His Honor then, under protest of the plaintiff, permitted the defendants to again recall the defendant, John. D. Walters, who said : “He (Sutton) agreed to extend the time till next fall.” On cross-examination witness said : “He agreed to extend the time one yesr each time.” (Objection by the plaintiff overnded. Plaintiff excepted.)

The issues submitted appear in the opinion of the Court. There was a .verdict and judgment in favor of the defendants Alexander Sutton and Shade Wooten & Co.

Plaintiff Appealed.

Mr. R. 0. Burton, for plaintiff (appellant).

Mr. George Rountree, for defendant.

Clark, J.:

The exceptions based upon the incompetency of John I). Walters as a witness under Section 590 of The Oode are without merit. That Section was analyzed and discussed in Bunn v. Todd, 107 N. C., 266, which has been since cited several times with approval. By reference to that decision, and indeed to the very words of the statute, it will be seen that -though the witness, John D. Walters, is a party to this action and is testifying as to a personal transaction between himself and the intestate of the plaintiff,-this disqualifies him only to testify “ in behalf of himself or a person succeeding to his title or interest.” In the present case he is not testifying in behalf of himself, for he does not contest the judgment against himself, and his interest cannot be affected in any way by this testimony, nor is his testimony “ in behalf of any one succeed*500ing to bis title or interest.” Whether his co-defendant, who was merely his surety on the bond, had been discharged by an extension of time to himself as the principal debtor was a.matter which in nowise affected'the interest or liability of the witness. Judgment was admitted by him in favor of the plaintiff, and that liability could not be increased or affected should judgment also go against the surety, nor did the surety in any sense “succeed to his title or interest.” Whether or not there was any sentimental consideration moving the principal debtor to wish to absolve his surety from liability was a matter for the jury, like all other questions of bias affecting the credit of a witness, but there was no legal cause rendering him an incompetent witness.

The permission of the court to recall a witness after the evidence closed was a matter of discretion in the judge. Olive v. Olive, 95 N. C., 485; Pain v. Pain, 80 N. C., 322; State v. King, 84 N. C., 737. It is for this very reason that additional evidence should be called, if obtainable — that an exception that there is not sufficient evidence to go to the jury must always be made before verdict in order that the defect can be supplied if possible, since the object of the reformed procedure is that cases shall be tried on their merits and parties not lose their rights by a mere inadvertence. This has been repeatedly decided. State v. Kiger, 115 N. C., 746, and numerous cases cited in Supplement to Clark’s Code, p. 89.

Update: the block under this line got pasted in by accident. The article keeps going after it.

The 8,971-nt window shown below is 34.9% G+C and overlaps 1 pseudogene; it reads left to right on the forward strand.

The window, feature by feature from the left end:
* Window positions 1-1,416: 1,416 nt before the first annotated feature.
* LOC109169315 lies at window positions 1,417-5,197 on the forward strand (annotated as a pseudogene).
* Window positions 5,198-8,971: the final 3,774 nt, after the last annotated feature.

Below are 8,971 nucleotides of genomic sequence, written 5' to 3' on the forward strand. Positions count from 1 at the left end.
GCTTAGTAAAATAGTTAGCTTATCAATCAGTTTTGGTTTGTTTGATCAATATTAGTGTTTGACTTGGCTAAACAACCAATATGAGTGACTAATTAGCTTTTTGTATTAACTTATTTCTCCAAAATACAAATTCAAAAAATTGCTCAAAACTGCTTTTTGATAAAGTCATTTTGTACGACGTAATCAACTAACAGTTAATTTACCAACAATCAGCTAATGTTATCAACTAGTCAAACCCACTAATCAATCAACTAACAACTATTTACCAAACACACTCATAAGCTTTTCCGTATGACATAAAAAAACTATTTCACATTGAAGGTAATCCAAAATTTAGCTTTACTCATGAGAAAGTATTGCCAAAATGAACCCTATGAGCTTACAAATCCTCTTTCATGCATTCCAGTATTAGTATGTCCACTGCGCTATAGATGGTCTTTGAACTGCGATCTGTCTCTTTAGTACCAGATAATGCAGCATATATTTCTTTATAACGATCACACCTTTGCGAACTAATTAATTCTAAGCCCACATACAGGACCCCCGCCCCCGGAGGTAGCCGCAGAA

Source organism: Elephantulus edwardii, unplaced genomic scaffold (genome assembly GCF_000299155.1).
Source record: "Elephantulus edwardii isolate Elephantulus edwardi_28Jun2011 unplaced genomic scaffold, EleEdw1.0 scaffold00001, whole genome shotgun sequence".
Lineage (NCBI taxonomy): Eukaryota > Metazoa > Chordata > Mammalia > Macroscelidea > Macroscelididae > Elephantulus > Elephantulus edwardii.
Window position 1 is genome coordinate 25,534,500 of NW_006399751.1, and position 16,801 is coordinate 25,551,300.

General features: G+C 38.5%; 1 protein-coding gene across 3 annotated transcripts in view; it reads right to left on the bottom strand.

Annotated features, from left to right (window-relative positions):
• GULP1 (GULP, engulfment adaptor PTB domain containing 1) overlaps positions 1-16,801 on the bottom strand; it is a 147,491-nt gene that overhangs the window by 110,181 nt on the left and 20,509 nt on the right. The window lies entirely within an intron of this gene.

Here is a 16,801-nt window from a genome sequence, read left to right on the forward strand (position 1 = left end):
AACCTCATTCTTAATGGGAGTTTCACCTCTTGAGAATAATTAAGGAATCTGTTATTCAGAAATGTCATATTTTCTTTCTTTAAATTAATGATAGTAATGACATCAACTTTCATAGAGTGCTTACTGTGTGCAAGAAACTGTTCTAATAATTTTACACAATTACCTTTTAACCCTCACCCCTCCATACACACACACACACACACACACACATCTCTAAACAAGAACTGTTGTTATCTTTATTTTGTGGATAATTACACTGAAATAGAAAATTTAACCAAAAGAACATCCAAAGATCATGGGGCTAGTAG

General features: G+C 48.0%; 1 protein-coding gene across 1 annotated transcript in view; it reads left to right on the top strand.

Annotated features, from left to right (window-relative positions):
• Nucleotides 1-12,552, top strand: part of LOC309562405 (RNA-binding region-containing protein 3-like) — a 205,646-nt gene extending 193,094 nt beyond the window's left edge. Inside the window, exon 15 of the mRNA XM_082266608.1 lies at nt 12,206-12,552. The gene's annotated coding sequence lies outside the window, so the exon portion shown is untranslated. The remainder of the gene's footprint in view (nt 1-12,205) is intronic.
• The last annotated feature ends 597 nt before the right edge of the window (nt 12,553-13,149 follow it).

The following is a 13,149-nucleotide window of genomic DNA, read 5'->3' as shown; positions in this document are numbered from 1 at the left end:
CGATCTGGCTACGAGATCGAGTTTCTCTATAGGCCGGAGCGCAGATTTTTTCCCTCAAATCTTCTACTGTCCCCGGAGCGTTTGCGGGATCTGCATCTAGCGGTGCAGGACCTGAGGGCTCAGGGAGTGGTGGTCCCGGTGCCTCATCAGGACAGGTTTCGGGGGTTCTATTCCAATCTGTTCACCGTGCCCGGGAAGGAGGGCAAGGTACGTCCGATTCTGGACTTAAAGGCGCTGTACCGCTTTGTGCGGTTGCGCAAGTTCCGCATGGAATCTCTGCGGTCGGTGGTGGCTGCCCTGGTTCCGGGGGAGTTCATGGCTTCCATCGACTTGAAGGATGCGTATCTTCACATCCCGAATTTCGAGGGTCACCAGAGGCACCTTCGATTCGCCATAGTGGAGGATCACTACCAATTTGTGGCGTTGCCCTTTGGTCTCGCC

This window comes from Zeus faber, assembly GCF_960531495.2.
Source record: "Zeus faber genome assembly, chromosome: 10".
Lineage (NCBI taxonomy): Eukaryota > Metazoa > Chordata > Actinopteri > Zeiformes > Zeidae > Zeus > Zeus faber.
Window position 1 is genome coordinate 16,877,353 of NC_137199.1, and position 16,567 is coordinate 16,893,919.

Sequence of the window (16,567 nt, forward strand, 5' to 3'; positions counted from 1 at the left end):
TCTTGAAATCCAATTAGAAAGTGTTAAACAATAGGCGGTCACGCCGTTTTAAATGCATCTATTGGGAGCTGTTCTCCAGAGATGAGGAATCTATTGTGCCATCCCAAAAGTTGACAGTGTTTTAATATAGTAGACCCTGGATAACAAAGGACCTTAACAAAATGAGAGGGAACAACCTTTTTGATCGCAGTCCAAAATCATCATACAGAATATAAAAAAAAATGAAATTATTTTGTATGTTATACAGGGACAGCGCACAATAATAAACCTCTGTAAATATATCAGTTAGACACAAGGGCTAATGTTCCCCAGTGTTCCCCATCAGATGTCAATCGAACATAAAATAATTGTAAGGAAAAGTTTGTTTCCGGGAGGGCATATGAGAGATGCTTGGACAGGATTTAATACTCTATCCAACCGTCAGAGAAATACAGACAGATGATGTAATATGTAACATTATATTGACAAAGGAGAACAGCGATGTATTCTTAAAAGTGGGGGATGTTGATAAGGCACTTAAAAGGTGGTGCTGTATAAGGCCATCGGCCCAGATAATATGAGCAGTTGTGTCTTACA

His Honor submitted to the jury the following issues : 1. “ Hid Alexander Sutton sign the note to Thomas Sutton as surety?” Ans., “Yes.” 2. “Hid Thomas Sutton agree to extend the time of the payment of the note without the knowledge or consent of Alexander Sutton and Shade Wooten ? ” Ans., “Yes.”

The issues should have embraced the further query *501whether such suretyship was known to the plaintiff when he gave the extension of time, but the defendant neither tendered such issue nor excepted to the failure to do so. Had the defendant done so, the court would have had an opportunity to correct what was doubtless an inadvertence with both parties as well as the court, since from the evidence and the is clear that all parties understood that this question was embraced in the second issue, and indeed the fact that the suretyship was known to the plaintiff was alleged in the answer, and was in evidence for defendant and was not contradicted by any evidence for the plaintiff. Had the other issue been submitted upon the evidence, if believed the jury must have found it for the defendant. The case has gone off upon the very issues of fact and questions of law in actual dispute between the two parties.

The judge’s charge, which was as follows, drew the attention of the jury to this matter of the knowledge of the suretyship by the plaintiff even if there had been any conflict of evidence as to the fact. His Honor in charging the jury among other things said : “If you find that Thomas Sutton received interest on the note from John I). Walters before it was due, and that in consideration of the payment of interest in advance by Walters the said Sutton agreed to extend the time of payment without the knowledge or consent of Alexander Sutton and Shade Wooten & Co., and if you find from the evidence that Thomas Sutton, knowing that Alexander Sutton was surety, agreed with Walters to forbear and extend the time of payment, in consideration that Walters would pay the interest on the note before due and in advance, and if the interest was paid as agreed, and said agreement being made without the assent of Alexander Sutton and Shade Wooten & Co., then the said Sutton and Wooten & Co. *502would be exonerated from all liability, either as sureties or endorsers, by reason of such extension of time.” The charge is correct. Chemical Co. v. Pegram, 112 N. C., 614; Forbes v. Sheppard, 98 N. C., 111; Randolph v. Fleming, 59 Ga., 776; Brandt on Suretyship, Sec. 352. Nor can the motion for judgment, non obstante veredicto, be allowed here, for it was not made below, and no exception therefore taken from its refusal. No points can be taken here (other than errors upon the face of the record proper) which do not appear by exception below, except that the complaint does not state a cause of action, and that the court did not have jurisdiction of the subject matter, (Rule 27,) and numerous cases cited in Clark’s Code, (2nd. Ed.,) pp. 380, 382, 697, and in tlie Supplement to same, pp. 64 and 103. Besides, the motion for judgment non obstante verdicto, had it been made below, should not have been allowed, as it is only granted where the plea confesses a cause of action, and the matter relied on in avoidance is insufficient. Walker v. Scott, 106 N. C., 57. Here, the answer is explicit and avers the knowledge of the suretyship on the part of the plaintiff when fhe forbearance was given. A defect in a judgment is, it is true, an error in the record proper, and may be taken advantage of upon inspection of the record, but such judgment must be construed in reference to the pleadings, evidence and charge, and not with regard to the issues solely; and, so construed, there appears no error.

No Error.